The gains could be sizable and the risks are minimal.
In a recent Wall Street Journal column, I debated with Michael Tanner of the Cato Institute the merits of investing a portion of the Social Security trust fund in equities. I, of course, think I won that debate! Equity investment would likely increase investment returns, improve the program’s long-term financial outlook, and reduce the need for benefit cuts or tax increases. If done carefully, the downside risks are estimated to be negligible.
In a recent study, some co-authors and I showed that whether stock investment had started in the early 1980s or late 1990s, trust fund assets would be significantly higher than they currently are, despite the bursting of the dot-com bubble in 2000 and the financial crisis in 2008. We also showed that incorporating equity investment as part of a package of program changes to restore financial balance to the system would produce a better outcome than an all-bond portfolio in 96 percent of simulated outcomes – even if future equity returns turned out to be lower than historical returns.
Moreover, Social Security investing in equities is unlikely to disrupt the stock market. The simulations suggest that the trust fund would be unlikely to hold more than 2% of outstanding market cap at the end of the projection period. (The typical proposal would increase the percentage of the trust fund invested in stocks by 2 to 3 percentage points annually until stocks accounted for 40% of total Social Security assets.) As a point of comparison, state and local government pension plans currently hold about 6% of total stocks. Social Security wouldn’t take over the stock market!
Critics of equity investment sometimes suggest that we will end up with members of Congress lobbying Social Security to buy shares of companies in their districts. But any such risk can be easily avoided. Equity investments could be designed to track a broad market index such as the Wilshire 5000, Russell 2000 or S&P Composite 1500. In terms of corporate governance, the voting rights associated with trust-fund shares could be handled in one of three ways: not voted at all, voted in a pattern that reflects the votes of other common shareholders, or delegated to the individual portfolio managers, which is the practice of the federal government’s Thrift Savings Plan.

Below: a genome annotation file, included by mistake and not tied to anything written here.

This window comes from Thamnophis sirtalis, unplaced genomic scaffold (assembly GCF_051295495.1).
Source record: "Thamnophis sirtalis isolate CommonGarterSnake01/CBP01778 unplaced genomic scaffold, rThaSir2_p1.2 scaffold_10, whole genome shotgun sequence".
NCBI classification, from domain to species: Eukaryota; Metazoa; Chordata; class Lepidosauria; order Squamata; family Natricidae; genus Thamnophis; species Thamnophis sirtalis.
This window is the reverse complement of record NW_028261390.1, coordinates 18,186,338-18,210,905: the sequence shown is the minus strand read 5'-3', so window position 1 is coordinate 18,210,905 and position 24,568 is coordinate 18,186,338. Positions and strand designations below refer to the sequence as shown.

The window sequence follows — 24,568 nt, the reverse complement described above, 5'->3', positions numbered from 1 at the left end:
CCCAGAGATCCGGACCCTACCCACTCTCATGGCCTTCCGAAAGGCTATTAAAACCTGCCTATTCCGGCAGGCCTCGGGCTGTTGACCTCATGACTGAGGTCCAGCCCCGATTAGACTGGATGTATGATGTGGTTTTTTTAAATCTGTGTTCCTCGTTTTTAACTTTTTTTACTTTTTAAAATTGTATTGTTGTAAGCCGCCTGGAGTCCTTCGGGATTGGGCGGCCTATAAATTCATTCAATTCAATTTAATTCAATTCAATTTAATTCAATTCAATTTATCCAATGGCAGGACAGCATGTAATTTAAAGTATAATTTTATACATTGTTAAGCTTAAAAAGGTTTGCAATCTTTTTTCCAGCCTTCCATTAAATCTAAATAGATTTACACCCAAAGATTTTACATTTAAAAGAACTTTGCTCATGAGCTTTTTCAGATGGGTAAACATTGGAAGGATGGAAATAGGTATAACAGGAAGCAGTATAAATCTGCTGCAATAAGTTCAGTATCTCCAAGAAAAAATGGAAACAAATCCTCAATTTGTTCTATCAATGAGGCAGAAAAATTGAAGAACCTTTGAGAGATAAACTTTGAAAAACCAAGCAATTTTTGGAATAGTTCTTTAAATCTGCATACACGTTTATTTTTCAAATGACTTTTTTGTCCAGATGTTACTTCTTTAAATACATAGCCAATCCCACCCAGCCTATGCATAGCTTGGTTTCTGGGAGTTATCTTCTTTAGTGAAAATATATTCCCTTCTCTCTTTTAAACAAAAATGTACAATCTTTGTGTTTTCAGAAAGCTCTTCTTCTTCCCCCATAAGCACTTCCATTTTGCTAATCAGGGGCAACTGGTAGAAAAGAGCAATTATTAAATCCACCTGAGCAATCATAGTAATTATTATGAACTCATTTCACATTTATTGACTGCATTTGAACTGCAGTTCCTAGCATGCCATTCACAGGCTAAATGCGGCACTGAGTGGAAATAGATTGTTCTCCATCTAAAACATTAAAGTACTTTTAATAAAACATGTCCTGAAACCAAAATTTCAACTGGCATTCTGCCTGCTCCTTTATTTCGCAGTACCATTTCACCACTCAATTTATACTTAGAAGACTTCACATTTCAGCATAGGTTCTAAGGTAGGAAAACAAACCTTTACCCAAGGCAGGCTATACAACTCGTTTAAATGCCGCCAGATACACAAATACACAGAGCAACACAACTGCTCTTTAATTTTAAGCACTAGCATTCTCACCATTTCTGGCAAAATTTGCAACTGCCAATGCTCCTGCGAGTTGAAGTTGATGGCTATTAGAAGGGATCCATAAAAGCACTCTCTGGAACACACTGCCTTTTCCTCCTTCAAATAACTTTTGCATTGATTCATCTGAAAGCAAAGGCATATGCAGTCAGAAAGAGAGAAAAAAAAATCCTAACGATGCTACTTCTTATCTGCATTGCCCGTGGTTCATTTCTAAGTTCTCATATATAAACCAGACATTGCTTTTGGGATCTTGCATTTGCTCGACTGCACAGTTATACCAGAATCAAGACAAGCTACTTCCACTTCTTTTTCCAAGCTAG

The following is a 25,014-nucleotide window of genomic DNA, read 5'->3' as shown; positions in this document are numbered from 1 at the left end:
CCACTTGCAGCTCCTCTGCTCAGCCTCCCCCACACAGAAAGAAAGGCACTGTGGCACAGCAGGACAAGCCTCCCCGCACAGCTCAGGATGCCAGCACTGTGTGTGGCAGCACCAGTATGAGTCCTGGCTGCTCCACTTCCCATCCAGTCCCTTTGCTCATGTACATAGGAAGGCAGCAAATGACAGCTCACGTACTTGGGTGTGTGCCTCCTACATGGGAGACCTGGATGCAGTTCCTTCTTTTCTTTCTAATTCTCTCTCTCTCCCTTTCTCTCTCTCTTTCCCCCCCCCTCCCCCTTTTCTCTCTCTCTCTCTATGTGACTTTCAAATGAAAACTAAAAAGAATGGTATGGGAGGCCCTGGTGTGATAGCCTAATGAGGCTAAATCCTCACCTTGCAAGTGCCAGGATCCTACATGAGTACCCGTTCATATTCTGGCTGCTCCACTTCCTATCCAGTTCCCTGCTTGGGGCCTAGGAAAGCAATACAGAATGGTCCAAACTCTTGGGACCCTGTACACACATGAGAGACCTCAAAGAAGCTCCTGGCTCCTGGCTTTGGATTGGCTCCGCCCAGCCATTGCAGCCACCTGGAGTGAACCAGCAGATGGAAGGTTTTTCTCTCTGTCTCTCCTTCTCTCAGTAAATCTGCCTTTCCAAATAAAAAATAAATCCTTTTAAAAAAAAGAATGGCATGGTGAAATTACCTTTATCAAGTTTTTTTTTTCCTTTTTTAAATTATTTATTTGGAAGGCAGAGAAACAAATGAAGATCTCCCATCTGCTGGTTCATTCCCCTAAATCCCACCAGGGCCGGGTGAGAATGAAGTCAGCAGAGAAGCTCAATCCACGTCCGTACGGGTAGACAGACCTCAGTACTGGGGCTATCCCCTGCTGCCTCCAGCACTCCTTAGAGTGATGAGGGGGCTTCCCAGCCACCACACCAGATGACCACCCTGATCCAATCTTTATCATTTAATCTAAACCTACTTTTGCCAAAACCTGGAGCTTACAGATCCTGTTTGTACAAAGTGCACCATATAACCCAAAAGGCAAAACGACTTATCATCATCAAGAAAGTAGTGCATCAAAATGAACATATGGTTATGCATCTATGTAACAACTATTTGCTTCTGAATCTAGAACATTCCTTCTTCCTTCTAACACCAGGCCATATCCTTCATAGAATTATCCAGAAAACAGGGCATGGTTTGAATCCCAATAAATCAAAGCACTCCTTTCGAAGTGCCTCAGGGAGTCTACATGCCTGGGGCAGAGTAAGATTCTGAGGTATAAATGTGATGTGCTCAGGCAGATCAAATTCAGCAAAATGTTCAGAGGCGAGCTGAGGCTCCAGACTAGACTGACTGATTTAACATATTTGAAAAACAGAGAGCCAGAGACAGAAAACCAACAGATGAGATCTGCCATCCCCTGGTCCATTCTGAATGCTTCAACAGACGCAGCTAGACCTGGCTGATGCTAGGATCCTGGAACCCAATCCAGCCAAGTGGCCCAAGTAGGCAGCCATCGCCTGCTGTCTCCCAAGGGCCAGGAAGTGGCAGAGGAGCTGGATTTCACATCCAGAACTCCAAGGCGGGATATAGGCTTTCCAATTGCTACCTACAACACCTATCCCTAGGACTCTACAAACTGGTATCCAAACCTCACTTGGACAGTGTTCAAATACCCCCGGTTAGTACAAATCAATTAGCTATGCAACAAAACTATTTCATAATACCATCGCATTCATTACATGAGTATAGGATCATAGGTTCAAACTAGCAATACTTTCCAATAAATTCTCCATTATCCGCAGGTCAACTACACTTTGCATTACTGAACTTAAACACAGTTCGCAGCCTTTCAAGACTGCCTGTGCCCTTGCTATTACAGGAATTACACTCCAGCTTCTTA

The real risk is that equity investment looks like it produces magic money. That is, the Social Security program is reported to be immediately better off by selling a $100 bond and buying a $100 stock. If true, why not sell $1 trillion in bonds and buy $1 trillion in stocks, or $10 trillion? In such a scenario, we could eliminate the deficit and all outstanding government debt just by selling bonds and investing in equities. The way to avoid such craziness is to assume that equities will experience the same risk-adjusted returns as bonds – that is, the accounting must be done on a risk-adjusted basis. If investment returns turn out as the simulations suggest, then the gains can be registered in terms of higher trust fund assets down the road.
Equity investment is not a silver bullet that can solve all of Social Security’s problems, but it certainly merits consideration as one item in a package designed to restore balance.
In short, policymakers should include investing Social Security’s assets in equities on their list of options when constructing a comprehensive package to restore long-run balance to the program.